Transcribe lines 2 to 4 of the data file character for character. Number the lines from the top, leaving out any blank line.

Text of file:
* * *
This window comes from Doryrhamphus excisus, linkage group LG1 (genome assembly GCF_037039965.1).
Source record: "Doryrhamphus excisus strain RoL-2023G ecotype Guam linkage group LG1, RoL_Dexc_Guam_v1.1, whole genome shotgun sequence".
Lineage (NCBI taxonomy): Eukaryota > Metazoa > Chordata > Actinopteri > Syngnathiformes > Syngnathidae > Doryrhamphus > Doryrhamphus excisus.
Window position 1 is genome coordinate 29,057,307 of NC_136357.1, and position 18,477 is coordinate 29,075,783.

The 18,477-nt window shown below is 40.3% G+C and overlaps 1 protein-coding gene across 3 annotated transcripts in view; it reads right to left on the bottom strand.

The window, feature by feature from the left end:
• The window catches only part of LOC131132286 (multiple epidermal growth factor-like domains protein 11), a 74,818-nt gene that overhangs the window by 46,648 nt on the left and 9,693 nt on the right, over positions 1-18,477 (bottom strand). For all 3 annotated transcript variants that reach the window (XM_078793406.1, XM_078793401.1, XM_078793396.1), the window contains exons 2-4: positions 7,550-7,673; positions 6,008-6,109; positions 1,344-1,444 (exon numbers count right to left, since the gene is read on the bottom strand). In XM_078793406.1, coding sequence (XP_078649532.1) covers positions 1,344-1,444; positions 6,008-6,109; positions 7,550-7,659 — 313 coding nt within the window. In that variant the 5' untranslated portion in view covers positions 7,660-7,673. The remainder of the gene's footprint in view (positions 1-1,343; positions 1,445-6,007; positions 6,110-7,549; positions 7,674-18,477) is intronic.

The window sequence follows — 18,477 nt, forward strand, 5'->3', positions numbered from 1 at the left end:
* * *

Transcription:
Source record: "Doryrhamphus excisus strain RoL-2023G ecotype Guam linkage group LG1, RoL_Dexc_Guam_v1.1, whole genome shotgun sequence".
Lineage (NCBI taxonomy): Eukaryota > Metazoa > Chordata > Actinopteri > Syngnathiformes > Syngnathidae > Doryrhamphus > Doryrhamphus excisus.
Window position 1 is genome coordinate 29,057,307 of NC_136357.1, and position 18,477 is coordinate 29,075,783.